The Startup’s Guide To Leasing Commercial Space

As an up-and-coming entrepreneur, you probably have your hands full. There are seemingly infinite hurdles in the first few years that could mean the life or death of your startup. And starting your own business isn’t for the weak – Elon Musk equates it to chewing glass. Yikes.

 

With so much on your plate, finding the perfect location with reasonable lease terms should be the least of your worries. That’s why we put together this short guide on what startups should consider when leasing commercial space.

 

  1. How monthly costs affect you in the long-term.

 

This seems pretty obvious; however, a 25 cent difference in rent on a 5,000 square foot office lease over a five year lease term equates to $75,000 in total savings or $15,000 per year. Wouldn’t you rather invest this money into growing your company?

 

  1. “Grossing up” operating expenses.

 

When you sign a lease, you are also agreeing to reimburse landlords for a portion of the building’s operating expenses, such as real estate taxes, casualty insurance, maintenance, and utilities. Before signing the lease, you want to make sure the landlord has “grossed up” these expenses.

 

What does “gross up” mean? “Grossing up” means the landlord is calculating your portion of the operating costs based on at least a 95 percent occupancy rate – even if the building has a 20 percent vacancy rate at the time. This may sound more beneficial to the landlord than to you, but if costs aren’t “grossed up”, you could end up paying more and more each year.

 

It’s also wise to specify that only variable, not fixed, operating costs should be “grossed up”. Fixed operating expenses are the set costs of ownership, such as property taxes and insurance, whereas variable costs are dependent on occupancy rates. For example, utilities and janitorial services increase as the number of spaces occupied increases. Why pay more than your share of fixed costs when it’s the landlords responsibility to keep their buildings full?

 

  1. How is the floor space measured?

 

Landlords should be measuring rentable floor space using the standards set out by the Building Owners and Managers Association guidelines. As rent for commercial spaces are calculated based on square footage, you want to make sure landlords aren’t including non-office space, such as balconies, terraces, or external corridors, in their price.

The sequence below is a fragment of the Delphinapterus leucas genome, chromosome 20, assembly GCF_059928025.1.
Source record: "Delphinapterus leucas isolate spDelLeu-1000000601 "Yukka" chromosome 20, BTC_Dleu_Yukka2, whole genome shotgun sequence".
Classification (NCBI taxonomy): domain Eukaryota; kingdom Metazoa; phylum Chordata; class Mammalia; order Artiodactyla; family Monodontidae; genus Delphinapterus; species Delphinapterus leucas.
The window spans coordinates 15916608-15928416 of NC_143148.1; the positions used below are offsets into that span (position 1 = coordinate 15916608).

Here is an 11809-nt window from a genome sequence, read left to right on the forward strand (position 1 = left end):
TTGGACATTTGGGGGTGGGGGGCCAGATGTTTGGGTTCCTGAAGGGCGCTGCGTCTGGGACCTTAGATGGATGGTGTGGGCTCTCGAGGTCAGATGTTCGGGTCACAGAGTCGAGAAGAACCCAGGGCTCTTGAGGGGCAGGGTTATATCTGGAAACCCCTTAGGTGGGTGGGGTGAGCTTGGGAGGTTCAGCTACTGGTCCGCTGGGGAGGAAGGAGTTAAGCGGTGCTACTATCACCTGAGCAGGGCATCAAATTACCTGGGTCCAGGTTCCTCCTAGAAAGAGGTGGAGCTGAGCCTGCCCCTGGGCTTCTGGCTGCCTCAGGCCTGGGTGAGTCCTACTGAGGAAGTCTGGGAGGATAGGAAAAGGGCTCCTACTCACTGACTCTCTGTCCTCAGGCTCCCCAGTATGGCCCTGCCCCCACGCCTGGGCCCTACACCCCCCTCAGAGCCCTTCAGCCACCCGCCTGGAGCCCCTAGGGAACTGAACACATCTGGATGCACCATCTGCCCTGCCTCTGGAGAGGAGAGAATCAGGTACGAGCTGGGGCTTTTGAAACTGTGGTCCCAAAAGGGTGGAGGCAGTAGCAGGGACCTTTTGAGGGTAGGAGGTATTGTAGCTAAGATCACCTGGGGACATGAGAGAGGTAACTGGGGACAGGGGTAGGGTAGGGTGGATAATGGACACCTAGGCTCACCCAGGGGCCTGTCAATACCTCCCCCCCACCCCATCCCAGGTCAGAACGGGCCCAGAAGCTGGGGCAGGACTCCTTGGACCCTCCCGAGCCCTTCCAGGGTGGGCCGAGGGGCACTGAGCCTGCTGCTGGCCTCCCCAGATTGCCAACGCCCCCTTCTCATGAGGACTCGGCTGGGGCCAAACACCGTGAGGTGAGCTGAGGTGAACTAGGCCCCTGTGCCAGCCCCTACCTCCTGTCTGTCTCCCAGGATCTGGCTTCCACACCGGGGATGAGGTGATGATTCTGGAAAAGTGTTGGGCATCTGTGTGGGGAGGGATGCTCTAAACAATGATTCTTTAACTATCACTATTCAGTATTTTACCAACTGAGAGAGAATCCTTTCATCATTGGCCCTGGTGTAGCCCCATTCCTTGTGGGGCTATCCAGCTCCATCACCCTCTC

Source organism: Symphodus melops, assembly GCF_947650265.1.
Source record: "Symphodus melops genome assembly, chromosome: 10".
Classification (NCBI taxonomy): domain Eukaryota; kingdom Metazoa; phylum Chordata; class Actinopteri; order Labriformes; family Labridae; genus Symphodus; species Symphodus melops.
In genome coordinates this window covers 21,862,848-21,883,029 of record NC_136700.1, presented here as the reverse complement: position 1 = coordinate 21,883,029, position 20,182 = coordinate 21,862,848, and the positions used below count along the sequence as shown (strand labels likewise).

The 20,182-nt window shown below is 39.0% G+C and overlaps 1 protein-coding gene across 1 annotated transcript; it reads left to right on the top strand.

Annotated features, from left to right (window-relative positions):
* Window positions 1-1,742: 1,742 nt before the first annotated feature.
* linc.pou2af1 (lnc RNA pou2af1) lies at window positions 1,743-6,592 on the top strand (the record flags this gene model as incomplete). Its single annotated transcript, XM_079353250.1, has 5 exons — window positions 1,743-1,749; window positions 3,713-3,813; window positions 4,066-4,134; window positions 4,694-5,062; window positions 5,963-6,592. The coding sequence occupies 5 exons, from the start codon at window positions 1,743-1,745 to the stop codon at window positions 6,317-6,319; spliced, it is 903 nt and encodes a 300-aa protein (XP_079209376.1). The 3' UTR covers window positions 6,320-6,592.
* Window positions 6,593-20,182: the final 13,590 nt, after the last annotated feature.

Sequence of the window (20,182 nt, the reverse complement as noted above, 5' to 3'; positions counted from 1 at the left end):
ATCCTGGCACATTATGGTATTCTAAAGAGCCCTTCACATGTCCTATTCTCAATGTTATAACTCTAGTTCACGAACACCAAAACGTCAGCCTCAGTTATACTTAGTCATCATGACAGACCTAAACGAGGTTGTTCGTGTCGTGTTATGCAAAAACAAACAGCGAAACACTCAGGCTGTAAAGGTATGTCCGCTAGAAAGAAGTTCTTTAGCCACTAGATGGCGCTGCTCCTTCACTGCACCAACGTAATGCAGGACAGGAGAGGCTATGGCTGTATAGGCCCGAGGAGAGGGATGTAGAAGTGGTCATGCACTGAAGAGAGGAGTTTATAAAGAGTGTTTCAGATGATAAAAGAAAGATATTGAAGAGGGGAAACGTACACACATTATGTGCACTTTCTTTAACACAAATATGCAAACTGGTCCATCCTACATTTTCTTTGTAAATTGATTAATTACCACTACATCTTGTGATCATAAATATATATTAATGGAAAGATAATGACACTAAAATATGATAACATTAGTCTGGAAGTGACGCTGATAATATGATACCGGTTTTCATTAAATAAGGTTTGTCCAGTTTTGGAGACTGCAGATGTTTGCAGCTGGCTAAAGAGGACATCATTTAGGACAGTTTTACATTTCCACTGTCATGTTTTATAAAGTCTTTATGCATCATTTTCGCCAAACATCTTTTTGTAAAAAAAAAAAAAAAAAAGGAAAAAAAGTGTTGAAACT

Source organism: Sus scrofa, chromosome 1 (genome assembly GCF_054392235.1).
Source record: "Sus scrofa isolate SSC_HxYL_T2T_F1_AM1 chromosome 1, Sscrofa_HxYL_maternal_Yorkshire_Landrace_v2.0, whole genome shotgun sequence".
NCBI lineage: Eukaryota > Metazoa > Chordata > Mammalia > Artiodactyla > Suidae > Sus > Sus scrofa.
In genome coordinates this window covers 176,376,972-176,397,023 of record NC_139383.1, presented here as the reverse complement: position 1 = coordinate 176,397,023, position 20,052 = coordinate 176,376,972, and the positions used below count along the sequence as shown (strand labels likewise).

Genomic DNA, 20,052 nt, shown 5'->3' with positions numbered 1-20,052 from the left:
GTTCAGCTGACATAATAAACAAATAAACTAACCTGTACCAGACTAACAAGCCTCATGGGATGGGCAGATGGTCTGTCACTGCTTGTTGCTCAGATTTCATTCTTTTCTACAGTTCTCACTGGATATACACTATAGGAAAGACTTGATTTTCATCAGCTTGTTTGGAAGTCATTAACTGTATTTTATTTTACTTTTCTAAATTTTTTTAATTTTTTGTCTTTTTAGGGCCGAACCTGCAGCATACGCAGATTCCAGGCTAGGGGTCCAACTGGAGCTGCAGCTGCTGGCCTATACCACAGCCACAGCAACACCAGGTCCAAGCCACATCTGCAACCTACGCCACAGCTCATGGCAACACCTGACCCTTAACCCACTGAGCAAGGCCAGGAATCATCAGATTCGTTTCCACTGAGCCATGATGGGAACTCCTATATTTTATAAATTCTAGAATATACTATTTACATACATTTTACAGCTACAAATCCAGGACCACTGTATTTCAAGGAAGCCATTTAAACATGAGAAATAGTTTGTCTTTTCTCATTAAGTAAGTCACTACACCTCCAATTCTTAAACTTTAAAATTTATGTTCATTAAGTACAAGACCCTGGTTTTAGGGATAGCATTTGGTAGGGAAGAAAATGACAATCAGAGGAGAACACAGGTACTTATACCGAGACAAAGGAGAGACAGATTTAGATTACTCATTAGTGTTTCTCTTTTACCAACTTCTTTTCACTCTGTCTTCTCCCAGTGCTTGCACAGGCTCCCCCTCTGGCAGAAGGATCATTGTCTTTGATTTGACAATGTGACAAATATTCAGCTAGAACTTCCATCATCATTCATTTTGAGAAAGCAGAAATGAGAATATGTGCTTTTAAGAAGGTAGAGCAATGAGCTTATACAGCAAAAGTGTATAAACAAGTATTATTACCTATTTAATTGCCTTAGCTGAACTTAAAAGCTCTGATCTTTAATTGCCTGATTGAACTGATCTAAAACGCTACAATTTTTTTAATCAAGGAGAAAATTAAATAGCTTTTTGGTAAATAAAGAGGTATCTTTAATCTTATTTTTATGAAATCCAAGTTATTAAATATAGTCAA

Also, beware that landlords can change the square footage set out in your lease terms. For example, if you sign a lease for space in a building currently under construction, the actual square footage may differ than the measurements set out in the blueprints. Make sure you include a clause in your lease agreement to protect you from such a situation.

 

  1. Watch out for holdover provisions.

 

Holdover clauses simply state the cost per month to remain in the commercial space beyond the time frame agreed upon in the lease terms. Even if you are occupying the space on amicable terms, the rate could be three times your monthly payments under the long-term lease agreement. If you think might want the option of going month-to-month after your lease expires, make sure you negotiate this price from the get go.

 

  1. Don’t negotiate alone.

 

For landlords, negotiations are tilted in their favor as this is their business – they deal with occupants and would-be occupants on a regular basis and have the know how to maximize their profits. That’s why you need a real estate agent on your side to maximize your savings. And not just any agent, but one who specializes in obtaining commercial spaces at reasonable prices for their clients – a tenant’s advocate.

 

If you are on the hunt for a commercial space that meets your startup needs, please call Mazirow Commercial, Inc. at 805-449-1945 or fill out our Information Request Form. There is no cost-savings to you if you choose to go it alone, as our services are paid by the Landlord whether you are represented or not.